Although work is underway to produce a targeted Omicron booster that is more effective than current boosters, this may not happen until the next variant arrives (our Pfizer booster always helps).

But Baker expects vaccine makers to make “leaps and bounds” against the virus this year. That could be by getting closer to achieving a pan-coronavirus vaccine (what he calls a “holy grail” or “super-vaccine”). Alternatively, it could be as simple as providing less intrusive means of boosting.

In affirming these two perspectives, Baker is referring to the encouragement of research and early trials in the United States and Canada. He envisions a near future where New Zealanders receiving their annual flu shot will also take a Covid-19 shot which could be supplemented with inhaled boosters during the year.

Another development that Baker anticipates is much more progress with antivirals. These are drugs that help the body fight off certain viruses that can cause disease. They can also be preventive. This includes against Omicron. Potentially, someone with cold or flu symptoms who tests positive using a rapid antigen test could then take antivirals for a few days to protect themselves.

Prediction 3: a long-term strategy

Michael Baker notes that if Aotearoa had suffered other countries’ death rates per capita, we could have had 19,900 (US), 13,700 (UK), 9,470 (Sweden) or 5,530 (Denmark) pandemic death.

This is extraordinary and falls to the government largely following the advice of experts like him to implement a strategy of elimination (zero tolerance) towards community transmission.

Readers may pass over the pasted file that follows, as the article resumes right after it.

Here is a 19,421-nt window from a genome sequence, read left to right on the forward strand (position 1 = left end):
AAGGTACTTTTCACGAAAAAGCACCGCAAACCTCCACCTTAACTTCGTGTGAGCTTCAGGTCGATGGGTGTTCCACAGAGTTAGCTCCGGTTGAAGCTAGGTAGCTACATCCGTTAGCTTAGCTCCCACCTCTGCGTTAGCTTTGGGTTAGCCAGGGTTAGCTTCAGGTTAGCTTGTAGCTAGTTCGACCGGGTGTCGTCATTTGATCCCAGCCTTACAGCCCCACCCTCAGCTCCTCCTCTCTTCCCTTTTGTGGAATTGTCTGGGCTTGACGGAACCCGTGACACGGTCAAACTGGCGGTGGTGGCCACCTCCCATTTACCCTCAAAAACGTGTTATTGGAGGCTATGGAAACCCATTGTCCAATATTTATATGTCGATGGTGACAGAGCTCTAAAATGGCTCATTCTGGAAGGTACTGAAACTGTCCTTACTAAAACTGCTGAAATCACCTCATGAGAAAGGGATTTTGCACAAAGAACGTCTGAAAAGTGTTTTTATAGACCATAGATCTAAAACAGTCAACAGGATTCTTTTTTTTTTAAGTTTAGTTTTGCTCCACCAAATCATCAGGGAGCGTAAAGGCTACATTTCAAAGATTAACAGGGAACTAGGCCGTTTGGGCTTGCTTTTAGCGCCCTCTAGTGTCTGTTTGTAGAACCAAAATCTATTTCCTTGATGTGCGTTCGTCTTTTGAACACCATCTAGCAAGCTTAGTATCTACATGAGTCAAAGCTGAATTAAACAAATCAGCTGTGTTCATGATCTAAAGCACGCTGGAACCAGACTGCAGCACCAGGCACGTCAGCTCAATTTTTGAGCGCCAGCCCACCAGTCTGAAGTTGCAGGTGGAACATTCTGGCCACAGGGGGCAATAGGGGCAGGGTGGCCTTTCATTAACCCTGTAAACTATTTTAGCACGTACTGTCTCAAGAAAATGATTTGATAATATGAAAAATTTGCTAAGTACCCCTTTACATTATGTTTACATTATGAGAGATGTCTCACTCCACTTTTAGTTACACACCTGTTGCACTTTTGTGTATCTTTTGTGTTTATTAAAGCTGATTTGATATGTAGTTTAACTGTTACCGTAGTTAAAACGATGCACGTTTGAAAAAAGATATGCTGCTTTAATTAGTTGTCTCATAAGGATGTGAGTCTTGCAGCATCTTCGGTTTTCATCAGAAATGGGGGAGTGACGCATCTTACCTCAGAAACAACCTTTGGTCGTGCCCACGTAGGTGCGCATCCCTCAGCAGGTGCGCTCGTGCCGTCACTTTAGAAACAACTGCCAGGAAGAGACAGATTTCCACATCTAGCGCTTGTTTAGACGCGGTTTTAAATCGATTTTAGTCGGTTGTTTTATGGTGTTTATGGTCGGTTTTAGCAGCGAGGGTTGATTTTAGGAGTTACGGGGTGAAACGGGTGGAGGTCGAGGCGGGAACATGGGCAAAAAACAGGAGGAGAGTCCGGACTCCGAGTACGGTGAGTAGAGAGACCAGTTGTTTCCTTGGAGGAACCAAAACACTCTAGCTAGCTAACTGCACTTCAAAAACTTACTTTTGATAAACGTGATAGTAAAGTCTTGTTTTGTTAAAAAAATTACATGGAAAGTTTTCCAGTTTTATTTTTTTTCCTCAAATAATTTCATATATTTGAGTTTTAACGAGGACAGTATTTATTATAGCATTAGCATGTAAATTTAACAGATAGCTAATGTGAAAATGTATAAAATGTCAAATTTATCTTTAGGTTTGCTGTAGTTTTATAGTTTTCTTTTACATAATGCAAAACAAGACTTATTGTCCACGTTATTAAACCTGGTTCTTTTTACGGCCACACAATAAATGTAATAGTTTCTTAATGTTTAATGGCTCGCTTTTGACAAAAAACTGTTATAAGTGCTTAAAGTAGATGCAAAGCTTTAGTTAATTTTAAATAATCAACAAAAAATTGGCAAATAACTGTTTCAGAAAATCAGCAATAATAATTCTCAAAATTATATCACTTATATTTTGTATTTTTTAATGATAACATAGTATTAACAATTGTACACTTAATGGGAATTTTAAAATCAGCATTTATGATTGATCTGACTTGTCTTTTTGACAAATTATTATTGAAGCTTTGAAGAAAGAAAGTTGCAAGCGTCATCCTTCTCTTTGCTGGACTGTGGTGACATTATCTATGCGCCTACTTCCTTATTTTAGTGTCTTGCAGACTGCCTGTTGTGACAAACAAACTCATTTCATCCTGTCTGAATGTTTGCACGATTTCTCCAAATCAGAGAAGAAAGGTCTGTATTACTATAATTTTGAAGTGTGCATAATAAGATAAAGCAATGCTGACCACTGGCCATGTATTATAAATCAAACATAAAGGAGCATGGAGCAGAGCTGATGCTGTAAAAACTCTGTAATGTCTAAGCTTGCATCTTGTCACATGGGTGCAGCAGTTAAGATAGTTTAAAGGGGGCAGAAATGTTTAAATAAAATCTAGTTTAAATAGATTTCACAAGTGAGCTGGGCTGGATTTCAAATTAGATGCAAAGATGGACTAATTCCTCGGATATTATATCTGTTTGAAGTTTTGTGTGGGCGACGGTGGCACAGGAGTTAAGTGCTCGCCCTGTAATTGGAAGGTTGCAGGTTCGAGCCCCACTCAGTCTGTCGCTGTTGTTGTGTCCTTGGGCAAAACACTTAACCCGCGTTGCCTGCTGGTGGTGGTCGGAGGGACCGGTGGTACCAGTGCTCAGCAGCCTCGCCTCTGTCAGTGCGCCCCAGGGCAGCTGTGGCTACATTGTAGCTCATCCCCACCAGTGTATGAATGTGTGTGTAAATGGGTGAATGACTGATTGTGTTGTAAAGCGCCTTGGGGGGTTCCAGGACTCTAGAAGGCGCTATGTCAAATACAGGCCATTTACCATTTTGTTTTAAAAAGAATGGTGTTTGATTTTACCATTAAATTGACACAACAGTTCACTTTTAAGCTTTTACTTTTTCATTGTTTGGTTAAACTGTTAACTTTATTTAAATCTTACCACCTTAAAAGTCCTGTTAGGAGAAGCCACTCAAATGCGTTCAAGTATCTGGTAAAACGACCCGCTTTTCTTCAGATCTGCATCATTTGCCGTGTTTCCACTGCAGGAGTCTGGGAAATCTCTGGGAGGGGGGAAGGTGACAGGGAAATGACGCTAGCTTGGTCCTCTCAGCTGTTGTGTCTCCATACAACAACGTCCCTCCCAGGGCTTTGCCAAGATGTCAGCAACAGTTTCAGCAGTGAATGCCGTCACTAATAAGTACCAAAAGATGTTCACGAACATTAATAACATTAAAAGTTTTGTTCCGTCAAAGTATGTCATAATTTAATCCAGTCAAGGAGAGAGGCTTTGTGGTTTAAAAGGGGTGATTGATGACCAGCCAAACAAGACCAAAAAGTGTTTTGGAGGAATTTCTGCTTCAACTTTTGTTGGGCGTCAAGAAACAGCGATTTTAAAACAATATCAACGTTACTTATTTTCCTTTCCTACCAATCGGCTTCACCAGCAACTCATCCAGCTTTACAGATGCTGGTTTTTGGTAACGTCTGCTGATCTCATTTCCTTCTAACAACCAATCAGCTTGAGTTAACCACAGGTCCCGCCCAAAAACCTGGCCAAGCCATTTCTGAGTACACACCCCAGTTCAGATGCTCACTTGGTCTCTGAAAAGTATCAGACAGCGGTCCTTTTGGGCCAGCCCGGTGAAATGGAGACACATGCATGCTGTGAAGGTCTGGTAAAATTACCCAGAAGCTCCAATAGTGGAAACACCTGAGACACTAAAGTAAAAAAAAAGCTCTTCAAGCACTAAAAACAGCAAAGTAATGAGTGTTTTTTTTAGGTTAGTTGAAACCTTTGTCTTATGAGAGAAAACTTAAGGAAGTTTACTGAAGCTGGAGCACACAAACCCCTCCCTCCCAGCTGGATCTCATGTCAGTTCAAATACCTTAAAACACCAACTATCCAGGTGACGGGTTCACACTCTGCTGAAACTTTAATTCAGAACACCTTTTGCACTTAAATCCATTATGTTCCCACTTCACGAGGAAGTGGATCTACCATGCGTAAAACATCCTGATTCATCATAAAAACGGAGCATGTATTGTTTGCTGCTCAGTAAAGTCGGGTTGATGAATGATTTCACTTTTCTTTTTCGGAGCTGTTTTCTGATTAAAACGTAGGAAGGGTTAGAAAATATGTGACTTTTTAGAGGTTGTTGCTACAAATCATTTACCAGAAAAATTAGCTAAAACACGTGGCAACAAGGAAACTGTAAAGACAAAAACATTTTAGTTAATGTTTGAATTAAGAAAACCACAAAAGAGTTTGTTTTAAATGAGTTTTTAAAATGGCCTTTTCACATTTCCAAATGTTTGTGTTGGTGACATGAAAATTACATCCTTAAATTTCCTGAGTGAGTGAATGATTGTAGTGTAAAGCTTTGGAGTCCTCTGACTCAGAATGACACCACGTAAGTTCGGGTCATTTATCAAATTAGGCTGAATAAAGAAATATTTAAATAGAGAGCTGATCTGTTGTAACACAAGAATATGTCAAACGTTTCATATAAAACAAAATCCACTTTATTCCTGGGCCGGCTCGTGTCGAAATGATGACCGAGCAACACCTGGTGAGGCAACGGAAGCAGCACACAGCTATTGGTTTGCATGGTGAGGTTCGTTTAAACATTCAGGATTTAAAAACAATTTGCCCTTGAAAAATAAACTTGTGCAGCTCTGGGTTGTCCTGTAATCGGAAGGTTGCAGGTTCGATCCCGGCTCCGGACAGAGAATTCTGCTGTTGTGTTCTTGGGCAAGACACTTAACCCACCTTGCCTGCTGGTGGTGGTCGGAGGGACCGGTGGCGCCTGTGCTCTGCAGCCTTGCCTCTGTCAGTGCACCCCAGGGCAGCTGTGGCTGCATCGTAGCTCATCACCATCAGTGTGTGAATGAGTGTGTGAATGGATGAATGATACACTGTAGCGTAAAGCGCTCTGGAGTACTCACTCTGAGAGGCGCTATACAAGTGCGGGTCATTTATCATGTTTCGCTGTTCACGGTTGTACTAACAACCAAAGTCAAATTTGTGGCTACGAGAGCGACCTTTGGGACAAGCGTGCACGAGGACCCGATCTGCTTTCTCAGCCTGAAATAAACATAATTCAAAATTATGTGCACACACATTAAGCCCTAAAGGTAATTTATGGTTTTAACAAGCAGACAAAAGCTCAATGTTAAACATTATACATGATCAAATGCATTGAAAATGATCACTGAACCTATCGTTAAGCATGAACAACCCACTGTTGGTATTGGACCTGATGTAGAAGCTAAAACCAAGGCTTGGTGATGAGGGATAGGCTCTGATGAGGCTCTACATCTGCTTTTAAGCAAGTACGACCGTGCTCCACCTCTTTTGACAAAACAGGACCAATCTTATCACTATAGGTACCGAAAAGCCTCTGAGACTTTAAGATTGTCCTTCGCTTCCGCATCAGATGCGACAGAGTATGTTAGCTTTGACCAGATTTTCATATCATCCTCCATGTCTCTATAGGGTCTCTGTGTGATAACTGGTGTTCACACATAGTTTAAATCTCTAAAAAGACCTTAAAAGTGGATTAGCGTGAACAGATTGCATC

But Omicron’s very high transmissibility means our limits have been crossed and we need to mitigate rather than eliminate. Therefore, Baker calls for a long-term sustainable strategy to manage the virus.

This would include public health protection measures such as wearing a mask. It would also include requirements for border arrivals to be fully vaccinated, plus a pre-travel Covid-19 test and a rapid antigen test. Of course, it will take a lot more than that in a strategy.

Baker says less about this prediction than his first two. This is partly the nature of the subject in relation to his other two predictions.

But partly (I guess) it’s the frustration felt by many epidemiologists and other experts at the failure of the government, largely through the Department of Health, to actively engage with them. In the early stages of the pandemic, the encouragement was more proactive, but it has diminished over time to become narrowly reactive.

There was a noticeable deterioration last September. First, there was a failure to commit to the premature decision to lower Auckland’s alert level from 4 to 3 (thereby extending the total lockdown period).

Second, there was a failure to commit to the Prime Minister’s confused decision to abandon the elimination strategy for Auckland (but continuing with elimination in the rest of the country).

In both of these failures, epidemiologists and other scientists were caught off guard and confused.

For some time now, the form of engagement has been for the government to seek advice on specific issues it identifies. While Professor Baker’s first two predictions seem plausible, the third will not materialize significantly enough unless there is a shift in the way the engagement process is allowed to operate – from reactive to both proactive and interactive.

Ian Powell was executive director of the Association of Salaried Medical Specialists, the professional union representing senior doctors and dentists in New Zealand, for over 30 years until December 2019. He is now a health systems commentator , labor market and political living in the small river estuary community of Otaihanga (the place by the tide). First published at Second opinion of Otaihanga